James McKittrick
as Cop Who Looks Away
Quan Liang Chen
as Monument Laundry Owner
Alex Winston
as Police Photographer
Michael F. Murphy
as Michael Houlihan
Kimberly Mahoney
as Warren Tavern Waitress
Ginaya Greene
as Krista's Friend
Nicole Page
as Krista's Friend
Robert Boyden
as Vericom Employee
Jamie Ghazarian
as Dancer at Foxy Lady
Danny DeMiller
as Eskimo Story Speaker
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News & Interviews for The Town

Critic Reviews for The Town

All Critics (214) | Top Critics (43)

Affleck’s sophomore offering contains plenty of pay-offs and a slick narrative structure, easily solidifying his growing reputation as a director with the right stuff for a familiar good time.

October 12, 2010
indieWIRE
Top Critic

Affleck, often underrated as an actor, fits effortlessly into this milieu.

Full Review… | September 24, 2010
Christian Science Monitor
Top Critic

Feels all but indistinguishable from the thousands of similar films that have blazed a trail before it.

Full Review… | September 22, 2010
Time Out
Top Critic

As a director, Affleck now has two home runs in two at-bats. This is one of the best movies of the year.

Full Review… | September 21, 2010
Richard Roeper.com
Top Critic

An autopsy for The Town would list multiple causes of death.

Full Review… | September 17, 2010
Slate
Top Critic

Affleck's direction is clipped when the plot requires, but he lingers on character-driven scenes (at a garden, a restaurant, a corner) in no apparent rush. Why hurry, after all? He's arrived.

Full Review… | September 17, 2010
Houston Chronicle
Top Critic

Audience Reviews for The Town

½

A gripping, superbly acted and highly tense thriller that could have been even better had the director Ben Affleck invested more in the characters and their conflicts. The result is a very effective but typical crime film that doesn't escape the clichés, especially in the end.

Carlos Magalhães
Carlos Magalhães

Super Reviewer

½

This is a very well written, very intense crime drama about people who are born, raised, and killed in a town brimming with crime. The performances are solid all across the board. It is hard to pinpoint specific things that are wrong with this movie which is why I don't find it hard to believe that it scored so highly. However, I think this movie lacks the dramatic punch to make it incredibly memorable. In a sense, alienating some of the critics by going for something very cinematic would've made the movie "worse" but a lot grander. The Dark Knight Rises is a very good movie that opts for this strategy, and I enjoyed that movie a lot more. I also think that the movie's lack of dramatic punch was the reason we didn't really see this movie produce during awards season (despite Jeremy Renner's excellent work).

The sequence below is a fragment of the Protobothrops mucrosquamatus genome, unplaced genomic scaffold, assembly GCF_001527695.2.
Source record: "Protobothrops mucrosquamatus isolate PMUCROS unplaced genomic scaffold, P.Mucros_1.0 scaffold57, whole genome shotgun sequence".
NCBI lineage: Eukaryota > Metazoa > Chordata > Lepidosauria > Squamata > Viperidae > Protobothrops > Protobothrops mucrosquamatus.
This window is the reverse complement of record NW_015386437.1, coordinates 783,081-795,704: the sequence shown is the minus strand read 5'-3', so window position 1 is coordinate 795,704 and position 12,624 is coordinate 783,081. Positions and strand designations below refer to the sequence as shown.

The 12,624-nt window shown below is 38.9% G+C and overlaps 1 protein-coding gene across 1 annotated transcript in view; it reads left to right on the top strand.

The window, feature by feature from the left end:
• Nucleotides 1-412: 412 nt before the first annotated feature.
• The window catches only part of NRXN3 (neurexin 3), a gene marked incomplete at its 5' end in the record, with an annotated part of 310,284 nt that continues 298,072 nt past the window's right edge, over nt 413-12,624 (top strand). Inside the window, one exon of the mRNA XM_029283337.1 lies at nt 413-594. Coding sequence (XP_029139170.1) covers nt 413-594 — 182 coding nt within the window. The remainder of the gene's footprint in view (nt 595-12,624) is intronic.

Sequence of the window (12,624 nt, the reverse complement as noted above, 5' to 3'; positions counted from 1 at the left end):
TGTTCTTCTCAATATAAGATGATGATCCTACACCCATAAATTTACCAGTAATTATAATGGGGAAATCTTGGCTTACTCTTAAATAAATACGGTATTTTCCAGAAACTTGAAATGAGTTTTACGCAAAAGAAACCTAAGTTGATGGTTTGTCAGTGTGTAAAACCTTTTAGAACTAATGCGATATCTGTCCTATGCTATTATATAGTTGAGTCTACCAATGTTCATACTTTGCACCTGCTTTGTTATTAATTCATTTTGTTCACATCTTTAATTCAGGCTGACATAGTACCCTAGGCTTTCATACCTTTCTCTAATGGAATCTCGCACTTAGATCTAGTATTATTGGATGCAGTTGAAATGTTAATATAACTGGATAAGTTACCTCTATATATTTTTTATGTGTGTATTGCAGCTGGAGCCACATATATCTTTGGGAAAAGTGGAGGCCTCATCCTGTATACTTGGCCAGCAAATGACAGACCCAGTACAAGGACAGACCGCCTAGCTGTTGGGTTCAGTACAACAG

Nikhil Nandu
Nikhil Nandu

Super Reviewer

A crew of professional thieves are threatened by the FBI agent pursuing them when he realises that the gang's mastermind has engaged in a relationship with a potential witness. I was extremely impressed with Ben Affleck's directorial debut Gone Baby Gone and was looking forward to this one immensely. This may have coloured my viewpoint slightly, but I found it a little bit of a let down. It's not that it's in any way bad; on the contrary, it's an extremely well engineered heist movie with a full compliment of solid performances, well written characters and dialogue. It's just missing that spark of originality and inspiration that made his previous film something special. It clearly takes a lot of cues from Heat, but the rather generic plot means it is a rather less layered and complex affair. It's still easily one of the best examples of the genre since Mann's film was released and is well worth seeing; I was just hoping for a little more. No pleasing some people...

xGary Xx
xGary Xx

Super Reviewer